Presently, business organizations encounter many uncertainties, which necessitate business leaders and stakeholders to be adequately prepared and balanced in this increasingly changing and dynamic environment. As a means of thriving in these uncertainties and environmental complexities, there is a need for business leaders and the stakeholders to employ proven and reliable instruments in predicting important changes that may influence the business performance in one way or another. Ross (2010) explains that successful organizations have relied on budgetary control as an effective tool in controlling performance in an organization. According to this author, budgetary control also assists the organizational management in their role of management as well as enhancing positive organizational performance in any economical circumstance in various ways. Budgetary control acts as a significant tool when it is incorporated in the organization’s integral strategic analysis. On the aspect of communication, budgets are also essential in this perspective. This is because they relay information to each stakeholder in the organization on what require to be done for the business to achieve particular goals. Communication is an important element in the general process of budgeting. This is because the stated goals must be clear and understandable by all stakeholders. In essence, the budgeting process require one who is responsible for the whole process as well as anyone responsible for any part of it to discuss the process jointly so as to reach for the best desirable outcome (Ryan, 2012, 388).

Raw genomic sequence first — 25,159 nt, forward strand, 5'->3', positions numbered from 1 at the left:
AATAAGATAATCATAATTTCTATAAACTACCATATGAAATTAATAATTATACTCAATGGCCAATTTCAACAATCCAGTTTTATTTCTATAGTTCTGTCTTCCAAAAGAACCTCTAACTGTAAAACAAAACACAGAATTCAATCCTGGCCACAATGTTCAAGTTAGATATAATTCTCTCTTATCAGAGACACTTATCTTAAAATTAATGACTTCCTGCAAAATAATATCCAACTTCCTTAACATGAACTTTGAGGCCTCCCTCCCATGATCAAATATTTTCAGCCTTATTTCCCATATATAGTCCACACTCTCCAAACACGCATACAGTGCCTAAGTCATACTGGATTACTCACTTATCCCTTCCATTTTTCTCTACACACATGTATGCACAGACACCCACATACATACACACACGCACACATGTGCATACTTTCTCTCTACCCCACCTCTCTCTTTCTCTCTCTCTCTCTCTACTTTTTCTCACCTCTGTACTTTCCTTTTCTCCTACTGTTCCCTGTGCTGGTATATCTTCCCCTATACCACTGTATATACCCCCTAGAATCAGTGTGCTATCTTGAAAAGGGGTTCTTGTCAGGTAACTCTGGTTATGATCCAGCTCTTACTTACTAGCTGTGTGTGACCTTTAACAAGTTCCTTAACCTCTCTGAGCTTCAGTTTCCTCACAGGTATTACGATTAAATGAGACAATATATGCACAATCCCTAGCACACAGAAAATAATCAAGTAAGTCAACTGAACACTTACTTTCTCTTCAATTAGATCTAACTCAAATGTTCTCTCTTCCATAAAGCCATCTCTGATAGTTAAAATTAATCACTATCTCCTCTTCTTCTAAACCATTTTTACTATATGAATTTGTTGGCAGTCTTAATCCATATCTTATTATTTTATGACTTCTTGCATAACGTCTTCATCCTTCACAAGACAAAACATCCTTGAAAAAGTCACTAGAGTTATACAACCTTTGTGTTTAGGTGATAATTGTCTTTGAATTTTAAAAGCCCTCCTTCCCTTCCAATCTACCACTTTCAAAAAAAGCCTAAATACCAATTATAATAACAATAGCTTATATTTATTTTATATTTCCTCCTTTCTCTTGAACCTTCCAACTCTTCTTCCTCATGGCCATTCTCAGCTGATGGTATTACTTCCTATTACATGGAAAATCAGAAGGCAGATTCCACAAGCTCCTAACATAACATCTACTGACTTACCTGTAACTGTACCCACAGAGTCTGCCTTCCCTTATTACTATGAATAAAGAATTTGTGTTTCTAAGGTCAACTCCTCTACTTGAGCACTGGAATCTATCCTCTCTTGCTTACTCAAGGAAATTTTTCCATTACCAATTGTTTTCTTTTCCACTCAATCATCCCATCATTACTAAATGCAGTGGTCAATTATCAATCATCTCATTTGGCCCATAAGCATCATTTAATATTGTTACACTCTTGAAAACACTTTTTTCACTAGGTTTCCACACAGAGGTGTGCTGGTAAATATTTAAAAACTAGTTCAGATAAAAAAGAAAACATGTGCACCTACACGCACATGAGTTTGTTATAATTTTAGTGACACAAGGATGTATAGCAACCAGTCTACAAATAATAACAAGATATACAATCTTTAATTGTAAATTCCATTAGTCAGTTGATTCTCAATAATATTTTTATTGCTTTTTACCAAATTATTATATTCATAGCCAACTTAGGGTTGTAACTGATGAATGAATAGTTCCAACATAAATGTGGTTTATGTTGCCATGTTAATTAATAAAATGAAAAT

Why Companies are increasingly Using Budget Control In their Management Strategies